What do clocks, odometers, and scales have in common? They are measuring devices.

Just recently I saw a reference that an ELD is nothing different then a clock or time clock. Our trucks for years have been equipped with odometers and odometers do nothing more than record how far the vehicle has traveled. In addition to this since miles have such value to even further analyze the number there is a further breakdown in the odometer, a trip as well as leg built into the dash cluster. This makes miles seem to have a pretty big importance. Miles are so important that when talking to another driver the typical question is “how much do you make per mile?” In our industry miles hold a very important place of prominence in regards to our compensation.

There is another segment of the transportation industry where weight determines the compensation level not the miles. Because of weight being such an important factor there are state scales to make sure we can comply with state and federal weight regulations. In addition to that there are scales at shippers and/or receivers or truck stops to verify our weights are in compliance. Once again weight is an important factor in the transportation industry in regards to our compensation.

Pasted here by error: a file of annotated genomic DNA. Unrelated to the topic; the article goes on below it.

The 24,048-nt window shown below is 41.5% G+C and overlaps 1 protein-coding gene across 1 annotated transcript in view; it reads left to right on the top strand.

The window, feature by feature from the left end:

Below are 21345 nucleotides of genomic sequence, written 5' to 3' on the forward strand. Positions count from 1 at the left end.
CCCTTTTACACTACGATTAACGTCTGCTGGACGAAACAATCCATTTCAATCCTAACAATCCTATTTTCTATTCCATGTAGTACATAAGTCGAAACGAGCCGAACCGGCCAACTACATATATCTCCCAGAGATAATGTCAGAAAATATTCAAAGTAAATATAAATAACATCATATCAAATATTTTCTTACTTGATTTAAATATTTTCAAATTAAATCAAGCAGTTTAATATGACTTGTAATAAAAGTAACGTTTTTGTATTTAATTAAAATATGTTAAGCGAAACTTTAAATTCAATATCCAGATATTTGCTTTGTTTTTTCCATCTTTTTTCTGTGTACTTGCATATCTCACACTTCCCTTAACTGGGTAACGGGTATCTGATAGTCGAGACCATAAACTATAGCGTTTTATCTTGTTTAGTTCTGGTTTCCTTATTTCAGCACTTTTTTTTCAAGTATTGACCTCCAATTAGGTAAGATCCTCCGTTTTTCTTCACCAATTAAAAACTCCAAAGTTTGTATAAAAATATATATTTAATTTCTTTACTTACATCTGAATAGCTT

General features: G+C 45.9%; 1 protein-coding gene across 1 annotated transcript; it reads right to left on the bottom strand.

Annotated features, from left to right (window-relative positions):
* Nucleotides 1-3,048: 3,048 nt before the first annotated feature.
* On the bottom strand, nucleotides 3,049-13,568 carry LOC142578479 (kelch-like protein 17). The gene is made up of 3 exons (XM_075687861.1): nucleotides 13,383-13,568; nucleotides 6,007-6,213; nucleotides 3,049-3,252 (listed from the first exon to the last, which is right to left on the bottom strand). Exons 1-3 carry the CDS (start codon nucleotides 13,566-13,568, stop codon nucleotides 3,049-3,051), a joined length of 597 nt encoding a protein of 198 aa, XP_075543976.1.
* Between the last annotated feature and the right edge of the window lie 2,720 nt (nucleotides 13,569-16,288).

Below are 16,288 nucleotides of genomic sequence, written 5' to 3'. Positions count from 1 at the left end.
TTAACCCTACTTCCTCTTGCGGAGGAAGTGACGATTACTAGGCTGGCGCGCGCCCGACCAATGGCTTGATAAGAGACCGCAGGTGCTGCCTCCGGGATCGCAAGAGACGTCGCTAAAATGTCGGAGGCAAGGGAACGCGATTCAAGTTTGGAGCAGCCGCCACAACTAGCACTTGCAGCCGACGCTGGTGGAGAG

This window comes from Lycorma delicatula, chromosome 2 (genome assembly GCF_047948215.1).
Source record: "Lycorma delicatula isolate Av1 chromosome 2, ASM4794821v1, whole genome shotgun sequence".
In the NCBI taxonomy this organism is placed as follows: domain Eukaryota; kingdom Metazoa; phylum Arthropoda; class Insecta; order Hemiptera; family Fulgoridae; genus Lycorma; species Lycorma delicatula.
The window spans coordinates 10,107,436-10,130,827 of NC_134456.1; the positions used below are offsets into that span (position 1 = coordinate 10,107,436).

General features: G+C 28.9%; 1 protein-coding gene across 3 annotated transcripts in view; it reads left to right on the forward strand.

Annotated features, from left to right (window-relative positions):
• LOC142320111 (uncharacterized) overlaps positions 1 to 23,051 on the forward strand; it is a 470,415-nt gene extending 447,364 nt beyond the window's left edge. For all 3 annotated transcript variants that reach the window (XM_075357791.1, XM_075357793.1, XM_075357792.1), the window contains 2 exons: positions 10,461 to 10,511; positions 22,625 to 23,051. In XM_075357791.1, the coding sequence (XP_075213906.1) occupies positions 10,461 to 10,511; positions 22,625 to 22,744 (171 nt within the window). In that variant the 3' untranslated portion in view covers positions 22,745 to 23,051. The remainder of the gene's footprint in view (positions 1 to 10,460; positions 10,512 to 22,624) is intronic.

This brings us back to the ELD being nothing more than a clock/time clock. The statement of the ELD being a time clock directly affects our income level as drivers and/or company owners. The closest you ever hear of a driver referring to their wages on a time-based answer is how much they make per week. When asking about compensation and time a local driver might be paid hourly, and someone that is sitting at a dock receiving detention, also measured by a clock.

What I often hear is drivers complaining about their time being wasted and yet the prevailing attitude is that they do not want the ELD to have their time measured.

With the up-coming ELD mandate, could time become a major factor of prominence alongside miles and tonnage in regards to compensation. Will the new question become after the ELD mandate “How much do you make per hour?”




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Henry Albert

Henry Albert is the owner of Albert Transport, Inc., based in Statesville, NC. Before participating in the "Slice of Life" program, Albert drove a 2001 Freightliner Century Class S/T™, and will use his Cascadia for general freight and a dry van trailer. Albert, who has been a trucker since 1983, was recognized by Overdrive as its 2007 Trucker of the Year.

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